Exhibition /
“Recent addition to the permanent collection,” by Nadia Wagner

Date: 18 July–8 August 2009
­Location: 300 Nevins Street, Brooklyn, NY
Gallery hours: Tuesday to Saturday­, 12–6 pm, and by appointment

Opening reception: Saturday, 18 July, 6–8 ­pm
­Artist talk: Saturday, 18 July, 5–6 pm

Listen to an audio recording of this program, or download here.
00:00 / 00:00

Cabinet is pleased to announce the opening of Recent addition to the permanent collection, an invisible modification of the Cabinet event space by Nadia Wagner that invokes change, decay, and prestige via the use of a signature of the scent of oak moss.

Oak moss (Evernia Prunastri) is a natural lichen which has a very lovely, smooth, and slightly musty odor. Highly sought after as an ingredient in perfumes in the nineteenth century, the use of natural oak moss declined after 1898, when a single part of its odor profile, Evernyl, was isolated and synthesized for the first time and became an ingredient in a range of famous 1920s perfumes and, via the vagaries of cold war fashion, 1970s men's colognes.

Oak moss itself is no longer easily available in commercial quantities. It grows chiefly in old stands of oaks, moldering slowly in very still groves. It has been close to unobtainable since 1986, as many of the best remaining natural sources are deep in the Ukraine, around a small town called Chernobyl.

Evernyl, for its part, remains a staple of the flavor and fragrance industry. Also known as Mousse Metra, Veramoss, or more rigorously, methyl 2,4-dihydroxy-3,6-dimethylbenzoate, the scent of Evernyl was described in Stephan Jellinek's classic technical text Perfumery: Practice and Principles with a single, oddly untechnical word: “dust”. He elsewhere classifies it as erogenic, in accordance with his unusual application of Freudian theory to the sense of smell.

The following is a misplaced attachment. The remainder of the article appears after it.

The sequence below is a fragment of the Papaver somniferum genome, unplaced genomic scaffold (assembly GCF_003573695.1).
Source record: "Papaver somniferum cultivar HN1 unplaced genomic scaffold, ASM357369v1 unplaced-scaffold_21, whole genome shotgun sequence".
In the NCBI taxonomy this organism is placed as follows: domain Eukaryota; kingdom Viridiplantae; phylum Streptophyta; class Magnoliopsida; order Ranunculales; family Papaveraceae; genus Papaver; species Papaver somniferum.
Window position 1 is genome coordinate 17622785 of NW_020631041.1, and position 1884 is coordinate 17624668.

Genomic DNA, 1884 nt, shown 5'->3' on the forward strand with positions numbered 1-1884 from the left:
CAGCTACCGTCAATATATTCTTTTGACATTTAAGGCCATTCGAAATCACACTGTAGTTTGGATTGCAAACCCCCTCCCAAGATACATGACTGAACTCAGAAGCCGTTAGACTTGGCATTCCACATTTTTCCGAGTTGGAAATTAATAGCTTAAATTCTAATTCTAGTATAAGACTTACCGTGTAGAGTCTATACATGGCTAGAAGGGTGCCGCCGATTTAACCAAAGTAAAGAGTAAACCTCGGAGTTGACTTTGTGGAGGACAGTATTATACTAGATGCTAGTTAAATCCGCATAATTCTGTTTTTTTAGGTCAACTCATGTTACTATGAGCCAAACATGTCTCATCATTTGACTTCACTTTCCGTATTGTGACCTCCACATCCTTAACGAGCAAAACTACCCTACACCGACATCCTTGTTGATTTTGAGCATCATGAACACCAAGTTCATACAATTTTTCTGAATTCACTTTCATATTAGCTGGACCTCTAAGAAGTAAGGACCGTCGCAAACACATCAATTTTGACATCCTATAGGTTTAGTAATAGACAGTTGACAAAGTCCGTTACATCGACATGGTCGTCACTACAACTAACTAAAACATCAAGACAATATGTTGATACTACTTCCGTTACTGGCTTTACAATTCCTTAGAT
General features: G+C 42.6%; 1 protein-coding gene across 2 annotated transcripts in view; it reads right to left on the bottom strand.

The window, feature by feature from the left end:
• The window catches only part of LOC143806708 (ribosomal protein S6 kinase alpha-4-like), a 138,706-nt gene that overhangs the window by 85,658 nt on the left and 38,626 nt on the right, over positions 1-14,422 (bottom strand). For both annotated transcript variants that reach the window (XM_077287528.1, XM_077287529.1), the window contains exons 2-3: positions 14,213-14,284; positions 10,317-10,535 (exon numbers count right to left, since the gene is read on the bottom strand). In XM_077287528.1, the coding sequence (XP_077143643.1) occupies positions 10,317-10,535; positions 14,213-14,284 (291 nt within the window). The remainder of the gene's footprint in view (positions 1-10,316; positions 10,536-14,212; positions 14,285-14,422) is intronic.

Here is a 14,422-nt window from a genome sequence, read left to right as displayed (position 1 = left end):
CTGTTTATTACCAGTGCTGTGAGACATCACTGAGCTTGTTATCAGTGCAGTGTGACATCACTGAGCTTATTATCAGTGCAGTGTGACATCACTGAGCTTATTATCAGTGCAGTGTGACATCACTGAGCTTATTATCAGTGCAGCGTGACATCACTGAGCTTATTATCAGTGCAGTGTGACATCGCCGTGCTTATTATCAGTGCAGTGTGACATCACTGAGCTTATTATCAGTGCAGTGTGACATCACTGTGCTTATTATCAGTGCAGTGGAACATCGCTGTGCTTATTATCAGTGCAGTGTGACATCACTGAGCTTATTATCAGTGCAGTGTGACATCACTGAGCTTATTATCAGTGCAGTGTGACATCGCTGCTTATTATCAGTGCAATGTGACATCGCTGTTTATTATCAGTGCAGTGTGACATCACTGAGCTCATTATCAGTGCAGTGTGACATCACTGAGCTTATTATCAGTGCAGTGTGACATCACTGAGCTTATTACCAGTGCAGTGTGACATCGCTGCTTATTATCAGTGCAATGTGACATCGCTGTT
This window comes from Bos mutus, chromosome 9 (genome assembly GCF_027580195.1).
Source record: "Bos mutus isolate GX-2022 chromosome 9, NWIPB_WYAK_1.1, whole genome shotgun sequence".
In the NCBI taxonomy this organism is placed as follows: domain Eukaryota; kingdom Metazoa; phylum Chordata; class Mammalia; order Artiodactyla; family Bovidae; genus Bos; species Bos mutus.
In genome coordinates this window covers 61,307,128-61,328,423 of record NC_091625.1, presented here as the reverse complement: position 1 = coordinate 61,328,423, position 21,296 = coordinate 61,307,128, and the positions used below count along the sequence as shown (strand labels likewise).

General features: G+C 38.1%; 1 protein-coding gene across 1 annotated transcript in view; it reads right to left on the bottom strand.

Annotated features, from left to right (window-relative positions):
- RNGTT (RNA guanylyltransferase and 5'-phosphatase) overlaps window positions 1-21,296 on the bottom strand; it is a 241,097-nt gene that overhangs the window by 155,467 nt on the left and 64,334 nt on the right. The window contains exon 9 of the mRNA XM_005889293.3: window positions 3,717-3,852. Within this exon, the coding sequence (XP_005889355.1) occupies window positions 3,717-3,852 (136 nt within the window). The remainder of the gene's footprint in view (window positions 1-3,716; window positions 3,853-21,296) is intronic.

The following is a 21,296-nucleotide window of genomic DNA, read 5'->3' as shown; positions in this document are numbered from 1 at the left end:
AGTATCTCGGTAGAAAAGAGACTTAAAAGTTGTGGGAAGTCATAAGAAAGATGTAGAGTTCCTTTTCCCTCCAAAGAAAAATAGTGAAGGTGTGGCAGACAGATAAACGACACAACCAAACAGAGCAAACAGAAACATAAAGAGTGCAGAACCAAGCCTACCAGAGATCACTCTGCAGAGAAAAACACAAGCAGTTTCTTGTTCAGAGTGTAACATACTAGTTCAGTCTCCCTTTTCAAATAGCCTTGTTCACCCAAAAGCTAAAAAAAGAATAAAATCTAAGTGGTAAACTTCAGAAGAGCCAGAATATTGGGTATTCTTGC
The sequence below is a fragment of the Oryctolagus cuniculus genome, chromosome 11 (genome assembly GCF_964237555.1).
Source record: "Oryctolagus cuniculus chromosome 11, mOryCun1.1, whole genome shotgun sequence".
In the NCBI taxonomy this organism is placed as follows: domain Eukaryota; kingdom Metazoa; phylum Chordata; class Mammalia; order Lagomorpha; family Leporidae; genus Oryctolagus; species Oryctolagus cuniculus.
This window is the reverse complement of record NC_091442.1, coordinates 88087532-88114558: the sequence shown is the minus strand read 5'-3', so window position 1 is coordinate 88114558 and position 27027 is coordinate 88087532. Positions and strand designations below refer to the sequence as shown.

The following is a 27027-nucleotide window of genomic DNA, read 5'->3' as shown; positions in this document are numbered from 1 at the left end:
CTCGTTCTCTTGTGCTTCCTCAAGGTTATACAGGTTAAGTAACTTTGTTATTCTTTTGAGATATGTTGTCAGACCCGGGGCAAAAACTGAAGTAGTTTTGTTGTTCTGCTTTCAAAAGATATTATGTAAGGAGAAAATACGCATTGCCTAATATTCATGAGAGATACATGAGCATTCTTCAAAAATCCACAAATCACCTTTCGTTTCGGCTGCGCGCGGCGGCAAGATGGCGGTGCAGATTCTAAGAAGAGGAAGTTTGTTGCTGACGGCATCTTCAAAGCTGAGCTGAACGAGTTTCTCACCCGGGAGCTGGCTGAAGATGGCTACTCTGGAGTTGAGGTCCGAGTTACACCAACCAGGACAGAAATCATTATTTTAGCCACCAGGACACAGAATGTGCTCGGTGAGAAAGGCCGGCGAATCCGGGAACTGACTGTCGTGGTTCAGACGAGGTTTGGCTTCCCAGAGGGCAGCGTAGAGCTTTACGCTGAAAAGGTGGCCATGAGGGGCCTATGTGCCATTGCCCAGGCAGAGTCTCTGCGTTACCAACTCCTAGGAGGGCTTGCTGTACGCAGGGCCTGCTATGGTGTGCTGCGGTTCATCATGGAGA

For her installation at Cabinet, Nadia Wagner will be bombing the building with Evernyl, a scent that is much stranger and more persistent than the landlord has been led to expect.

In her artist talk preceding the opening, Wagner will be presenting and explaining a library of ninety scents, some attractive—such as cis-3-hexanol, the smell of fresh cut grass—and some less attractive, such as scatol, the smell of feces, and costus, the smell of dirty hair.

Cabinet kindly requests that patrons refrain from wearing any perfume or fragrance to this exhibition.

About the Artist
Nadia Wagner is researching the classification of odors, the relationship between odor and space, and its applications to architecture and design. Her article, “Notes on Scent,” on the problem the sense of smell poses to description, appeared in issue 32 of Cabinet magazine. She teaches at the College of Fine Arts, the University of New South Wales, Sydney, and has also exhibited her work in Beijing, Edinburgh, and Berlin.